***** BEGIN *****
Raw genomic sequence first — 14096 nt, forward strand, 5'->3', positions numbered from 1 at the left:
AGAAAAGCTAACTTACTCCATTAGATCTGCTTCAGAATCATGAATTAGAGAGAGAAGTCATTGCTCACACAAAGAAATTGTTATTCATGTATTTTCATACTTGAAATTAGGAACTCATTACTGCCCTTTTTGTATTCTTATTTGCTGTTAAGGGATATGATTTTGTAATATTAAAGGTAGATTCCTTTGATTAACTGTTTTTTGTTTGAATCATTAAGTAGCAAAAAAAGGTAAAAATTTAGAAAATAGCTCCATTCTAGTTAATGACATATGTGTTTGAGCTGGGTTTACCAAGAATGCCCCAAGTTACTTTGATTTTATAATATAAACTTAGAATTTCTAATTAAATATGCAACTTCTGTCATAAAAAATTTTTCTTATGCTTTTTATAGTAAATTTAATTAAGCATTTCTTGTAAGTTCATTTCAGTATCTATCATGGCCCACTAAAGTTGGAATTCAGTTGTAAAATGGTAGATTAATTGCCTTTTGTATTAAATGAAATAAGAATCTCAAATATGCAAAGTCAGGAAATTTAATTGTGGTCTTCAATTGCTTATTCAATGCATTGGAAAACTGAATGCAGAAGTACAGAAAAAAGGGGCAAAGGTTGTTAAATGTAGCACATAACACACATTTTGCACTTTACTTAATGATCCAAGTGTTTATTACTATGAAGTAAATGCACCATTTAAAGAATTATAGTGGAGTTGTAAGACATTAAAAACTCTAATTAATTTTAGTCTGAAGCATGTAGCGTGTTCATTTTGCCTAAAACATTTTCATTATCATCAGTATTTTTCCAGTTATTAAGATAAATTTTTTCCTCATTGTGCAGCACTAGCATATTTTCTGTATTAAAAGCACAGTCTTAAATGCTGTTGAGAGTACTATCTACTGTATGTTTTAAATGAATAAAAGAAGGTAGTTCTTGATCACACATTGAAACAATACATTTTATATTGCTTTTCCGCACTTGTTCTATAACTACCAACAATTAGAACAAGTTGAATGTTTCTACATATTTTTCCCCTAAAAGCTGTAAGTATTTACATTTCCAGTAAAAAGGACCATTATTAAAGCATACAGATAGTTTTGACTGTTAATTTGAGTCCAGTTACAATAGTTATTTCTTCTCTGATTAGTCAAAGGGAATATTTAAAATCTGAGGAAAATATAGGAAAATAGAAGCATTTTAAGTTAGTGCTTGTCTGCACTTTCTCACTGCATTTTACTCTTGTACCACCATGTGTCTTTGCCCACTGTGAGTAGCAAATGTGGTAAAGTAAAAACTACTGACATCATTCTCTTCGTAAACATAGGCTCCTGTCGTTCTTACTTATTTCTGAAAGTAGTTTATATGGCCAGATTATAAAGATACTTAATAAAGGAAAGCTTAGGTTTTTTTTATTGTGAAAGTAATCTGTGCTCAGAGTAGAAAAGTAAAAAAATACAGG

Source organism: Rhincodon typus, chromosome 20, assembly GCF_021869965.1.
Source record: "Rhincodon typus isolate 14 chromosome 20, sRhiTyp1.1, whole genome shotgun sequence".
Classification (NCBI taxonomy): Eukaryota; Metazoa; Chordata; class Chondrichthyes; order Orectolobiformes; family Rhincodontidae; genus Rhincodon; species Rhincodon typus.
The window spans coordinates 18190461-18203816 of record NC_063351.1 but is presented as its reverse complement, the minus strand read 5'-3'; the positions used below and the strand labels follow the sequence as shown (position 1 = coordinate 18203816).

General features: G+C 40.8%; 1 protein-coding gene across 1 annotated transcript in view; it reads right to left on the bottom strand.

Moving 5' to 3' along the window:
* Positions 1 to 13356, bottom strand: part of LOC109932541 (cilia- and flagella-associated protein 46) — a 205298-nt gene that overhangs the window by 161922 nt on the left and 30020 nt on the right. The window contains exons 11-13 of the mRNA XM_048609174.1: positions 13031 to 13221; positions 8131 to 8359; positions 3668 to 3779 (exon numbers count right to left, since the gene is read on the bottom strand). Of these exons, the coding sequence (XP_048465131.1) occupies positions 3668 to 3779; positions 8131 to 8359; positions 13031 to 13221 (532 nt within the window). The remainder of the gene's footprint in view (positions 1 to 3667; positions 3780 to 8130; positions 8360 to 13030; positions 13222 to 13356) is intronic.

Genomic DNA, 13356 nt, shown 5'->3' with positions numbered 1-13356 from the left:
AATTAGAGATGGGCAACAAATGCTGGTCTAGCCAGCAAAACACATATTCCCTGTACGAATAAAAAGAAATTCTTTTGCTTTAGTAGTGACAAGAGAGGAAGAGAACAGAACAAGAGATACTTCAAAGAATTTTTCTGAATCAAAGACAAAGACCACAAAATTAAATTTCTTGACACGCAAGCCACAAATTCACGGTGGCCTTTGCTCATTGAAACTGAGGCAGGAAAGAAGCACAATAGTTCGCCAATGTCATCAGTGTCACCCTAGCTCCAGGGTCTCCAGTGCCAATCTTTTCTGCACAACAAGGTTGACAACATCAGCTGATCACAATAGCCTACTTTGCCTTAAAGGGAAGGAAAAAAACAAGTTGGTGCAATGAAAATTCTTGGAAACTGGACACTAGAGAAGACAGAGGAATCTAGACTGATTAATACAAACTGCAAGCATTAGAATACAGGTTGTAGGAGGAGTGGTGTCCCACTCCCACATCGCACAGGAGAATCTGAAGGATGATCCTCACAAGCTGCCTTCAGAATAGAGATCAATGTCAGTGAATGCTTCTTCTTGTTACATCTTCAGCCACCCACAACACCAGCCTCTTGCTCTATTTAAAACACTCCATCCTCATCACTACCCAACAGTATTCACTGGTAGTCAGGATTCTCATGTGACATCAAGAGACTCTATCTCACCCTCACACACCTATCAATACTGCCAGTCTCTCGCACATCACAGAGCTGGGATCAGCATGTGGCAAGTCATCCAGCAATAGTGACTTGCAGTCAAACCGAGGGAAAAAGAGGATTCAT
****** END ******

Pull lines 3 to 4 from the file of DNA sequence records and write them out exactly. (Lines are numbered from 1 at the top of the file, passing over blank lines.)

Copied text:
Source organism: Rhincodon typus, chromosome 20, assembly GCF_021869965.1.
Source record: "Rhincodon typus isolate 14 chromosome 20, sRhiTyp1.1, whole genome shotgun sequence".